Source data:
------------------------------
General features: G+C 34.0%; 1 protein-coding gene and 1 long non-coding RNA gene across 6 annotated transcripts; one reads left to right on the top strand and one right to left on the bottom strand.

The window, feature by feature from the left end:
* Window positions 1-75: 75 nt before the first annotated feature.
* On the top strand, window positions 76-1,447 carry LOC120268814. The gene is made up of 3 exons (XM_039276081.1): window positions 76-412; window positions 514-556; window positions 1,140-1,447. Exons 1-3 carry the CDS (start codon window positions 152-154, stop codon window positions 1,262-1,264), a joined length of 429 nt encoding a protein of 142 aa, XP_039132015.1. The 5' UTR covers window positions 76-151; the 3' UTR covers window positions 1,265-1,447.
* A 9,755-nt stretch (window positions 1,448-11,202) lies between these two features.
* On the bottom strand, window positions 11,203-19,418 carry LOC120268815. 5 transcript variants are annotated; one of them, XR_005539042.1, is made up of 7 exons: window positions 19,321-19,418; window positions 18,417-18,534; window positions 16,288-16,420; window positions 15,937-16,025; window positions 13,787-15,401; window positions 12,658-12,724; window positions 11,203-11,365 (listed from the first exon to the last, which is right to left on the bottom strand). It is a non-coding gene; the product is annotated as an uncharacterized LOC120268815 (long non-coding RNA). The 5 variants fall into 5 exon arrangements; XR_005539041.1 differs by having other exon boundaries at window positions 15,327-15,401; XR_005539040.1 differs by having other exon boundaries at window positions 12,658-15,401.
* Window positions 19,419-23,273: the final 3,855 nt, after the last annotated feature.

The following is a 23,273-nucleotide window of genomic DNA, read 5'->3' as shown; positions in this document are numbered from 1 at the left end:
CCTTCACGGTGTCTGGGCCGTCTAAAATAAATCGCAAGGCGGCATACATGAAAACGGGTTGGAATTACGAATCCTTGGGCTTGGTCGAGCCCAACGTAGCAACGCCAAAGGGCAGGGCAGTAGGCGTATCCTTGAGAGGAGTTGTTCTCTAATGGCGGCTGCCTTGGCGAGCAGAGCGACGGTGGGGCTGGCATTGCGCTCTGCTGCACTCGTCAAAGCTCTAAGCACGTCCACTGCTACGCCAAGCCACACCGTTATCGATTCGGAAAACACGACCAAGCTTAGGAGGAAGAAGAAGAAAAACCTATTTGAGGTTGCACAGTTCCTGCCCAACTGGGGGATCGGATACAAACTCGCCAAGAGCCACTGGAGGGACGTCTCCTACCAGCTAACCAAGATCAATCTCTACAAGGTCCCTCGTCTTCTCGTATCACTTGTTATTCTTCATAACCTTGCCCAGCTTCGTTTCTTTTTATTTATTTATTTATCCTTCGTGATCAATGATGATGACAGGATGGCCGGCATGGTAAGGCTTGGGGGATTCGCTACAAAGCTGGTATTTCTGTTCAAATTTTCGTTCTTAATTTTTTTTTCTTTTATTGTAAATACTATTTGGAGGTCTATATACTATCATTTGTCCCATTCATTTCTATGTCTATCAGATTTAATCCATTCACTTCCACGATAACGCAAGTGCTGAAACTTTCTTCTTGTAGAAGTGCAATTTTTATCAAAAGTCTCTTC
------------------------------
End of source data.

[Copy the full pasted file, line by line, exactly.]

General features: G+C 34.0%; 1 protein-coding gene and 1 long non-coding RNA gene across 6 annotated transcripts; one reads left to right on the top strand and one right to left on the bottom strand.

The window, feature by feature from the left end:
* Window positions 1-75: 75 nt before the first annotated feature.
* On the top strand, window positions 76-1,447 carry LOC120268814. The gene is made up of 3 exons (XM_039276081.1): window positions 76-412; window positions 514-556; window positions 1,140-1,447. Exons 1-3 carry the CDS (start codon window positions 152-154, stop codon window positions 1,262-1,264), a joined length of 429 nt encoding a protein of 142 aa, XP_039132015.1. The 5' UTR covers window positions 76-151; the 3' UTR covers window positions 1,265-1,447.
* A 9,755-nt stretch (window positions 1,448-11,202) lies between these two features.
* On the bottom strand, window positions 11,203-19,418 carry LOC120268815. 5 transcript variants are annotated; one of them, XR_005539042.1, is made up of 7 exons: window positions 19,321-19,418; window positions 18,417-18,534; window positions 16,288-16,420; window positions 15,937-16,025; window positions 13,787-15,401; window positions 12,658-12,724; window positions 11,203-11,365 (listed from the first exon to the last, which is right to left on the bottom strand). It is a non-coding gene; the product is annotated as an uncharacterized LOC120268815 (long non-coding RNA). The 5 variants fall into 5 exon arrangements; XR_005539041.1 differs by having other exon boundaries at window positions 15,327-15,401; XR_005539040.1 differs by having other exon boundaries at window positions 12,658-15,401.
* Window positions 19,419-23,273: the final 3,855 nt, after the last annotated feature.

The following is a 23,273-nucleotide window of genomic DNA, read 5'->3' as shown; positions in this document are numbered from 1 at the left end:
CCTTCACGGTGTCTGGGCCGTCTAAAATAAATCGCAAGGCGGCATACATGAAAACGGGTTGGAATTACGAATCCTTGGGCTTGGTCGAGCCCAACGTAGCAACGCCAAAGGGCAGGGCAGTAGGCGTATCCTTGAGAGGAGTTGTTCTCTAATGGCGGCTGCCTTGGCGAGCAGAGCGACGGTGGGGCTGGCATTGCGCTCTGCTGCACTCGTCAAAGCTCTAAGCACGTCCACTGCTACGCCAAGCCACACCGTTATCGATTCGGAAAACACGACCAAGCTTAGGAGGAAGAAGAAGAAAAACCTATTTGAGGTTGCACAGTTCCTGCCCAACTGGGGGATCGGATACAAACTCGCCAAGAGCCACTGGAGGGACGTCTCCTACCAGCTAACCAAGATCAATCTCTACAAGGTCCCTCGTCTTCTCGTATCACTTGTTATTCTTCATAACCTTGCCCAGCTTCGTTTCTTTTTATTTATTTATTTATCCTTCGTGATCAATGATGATGACAGGATGGCCGGCATGGTAAGGCTTGGGGGATTCGCTACAAAGCTGGTATTTCTGTTCAAATTTTCGTTCTTAATTTTTTTTTCTTTTATTGTAAATACTATTTGGAGGTCTATATACTATCATTTGTCCCATTCATTTCTATGTCTATCAGATTTAATCCATTCACTTCCACGATAACGCAAGTGCTGAAACTTTCTTCTTGTAGAAGTGCAATTTTTATCAAAAGTCTCTTC